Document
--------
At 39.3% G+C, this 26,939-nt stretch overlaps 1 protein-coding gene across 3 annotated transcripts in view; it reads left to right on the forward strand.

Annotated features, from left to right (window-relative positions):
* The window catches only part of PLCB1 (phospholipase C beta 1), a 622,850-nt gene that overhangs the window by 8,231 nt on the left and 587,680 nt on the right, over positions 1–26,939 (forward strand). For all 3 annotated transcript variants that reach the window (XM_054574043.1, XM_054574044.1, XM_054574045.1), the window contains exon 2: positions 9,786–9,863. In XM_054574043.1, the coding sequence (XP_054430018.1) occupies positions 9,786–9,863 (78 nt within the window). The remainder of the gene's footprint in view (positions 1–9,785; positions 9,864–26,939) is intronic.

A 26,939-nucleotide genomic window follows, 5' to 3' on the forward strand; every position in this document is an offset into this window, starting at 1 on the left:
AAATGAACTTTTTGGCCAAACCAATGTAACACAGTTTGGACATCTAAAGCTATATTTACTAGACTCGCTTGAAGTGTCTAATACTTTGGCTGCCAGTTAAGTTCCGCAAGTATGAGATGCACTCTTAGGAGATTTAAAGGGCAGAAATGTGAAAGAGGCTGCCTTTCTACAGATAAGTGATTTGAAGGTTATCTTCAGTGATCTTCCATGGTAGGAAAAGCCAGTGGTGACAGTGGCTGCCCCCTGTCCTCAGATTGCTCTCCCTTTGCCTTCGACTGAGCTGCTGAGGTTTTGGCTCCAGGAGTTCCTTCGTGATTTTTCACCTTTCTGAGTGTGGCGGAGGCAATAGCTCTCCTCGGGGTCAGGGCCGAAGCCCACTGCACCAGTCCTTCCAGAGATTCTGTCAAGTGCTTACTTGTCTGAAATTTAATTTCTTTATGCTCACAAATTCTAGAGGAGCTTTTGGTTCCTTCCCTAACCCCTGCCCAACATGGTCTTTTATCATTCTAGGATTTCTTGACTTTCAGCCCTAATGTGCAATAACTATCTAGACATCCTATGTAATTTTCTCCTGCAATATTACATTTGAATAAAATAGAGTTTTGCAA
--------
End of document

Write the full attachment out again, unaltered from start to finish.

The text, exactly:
At 39.3% G+C, this 26,939-nt stretch overlaps 1 protein-coding gene across 3 annotated transcripts in view; it reads left to right on the forward strand.

Annotated features, from left to right (window-relative positions):
* The window catches only part of PLCB1 (phospholipase C beta 1), a 622,850-nt gene that overhangs the window by 8,231 nt on the left and 587,680 nt on the right, over positions 1–26,939 (forward strand). For all 3 annotated transcript variants that reach the window (XM_054574043.1, XM_054574044.1, XM_054574045.1), the window contains exon 2: positions 9,786–9,863. In XM_054574043.1, the coding sequence (XP_054430018.1) occupies positions 9,786–9,863 (78 nt within the window). The remainder of the gene's footprint in view (positions 1–9,785; positions 9,864–26,939) is intronic.

A 26,939-nucleotide genomic window follows, 5' to 3' on the forward strand; every position in this document is an offset into this window, starting at 1 on the left:
AAATGAACTTTTTGGCCAAACCAATGTAACACAGTTTGGACATCTAAAGCTATATTTACTAGACTCGCTTGAAGTGTCTAATACTTTGGCTGCCAGTTAAGTTCCGCAAGTATGAGATGCACTCTTAGGAGATTTAAAGGGCAGAAATGTGAAAGAGGCTGCCTTTCTACAGATAAGTGATTTGAAGGTTATCTTCAGTGATCTTCCATGGTAGGAAAAGCCAGTGGTGACAGTGGCTGCCCCCTGTCCTCAGATTGCTCTCCCTTTGCCTTCGACTGAGCTGCTGAGGTTTTGGCTCCAGGAGTTCCTTCGTGATTTTTCACCTTTCTGAGTGTGGCGGAGGCAATAGCTCTCCTCGGGGTCAGGGCCGAAGCCCACTGCACCAGTCCTTCCAGAGATTCTGTCAAGTGCTTACTTGTCTGAAATTTAATTTCTTTATGCTCACAAATTCTAGAGGAGCTTTTGGTTCCTTCCCTAACCCCTGCCCAACATGGTCTTTTATCATTCTAGGATTTCTTGACTTTCAGCCCTAATGTGCAATAACTATCTAGACATCCTATGTAATTTTCTCCTGCAATATTACATTTGAATAAAATAGAGTTTTGCAA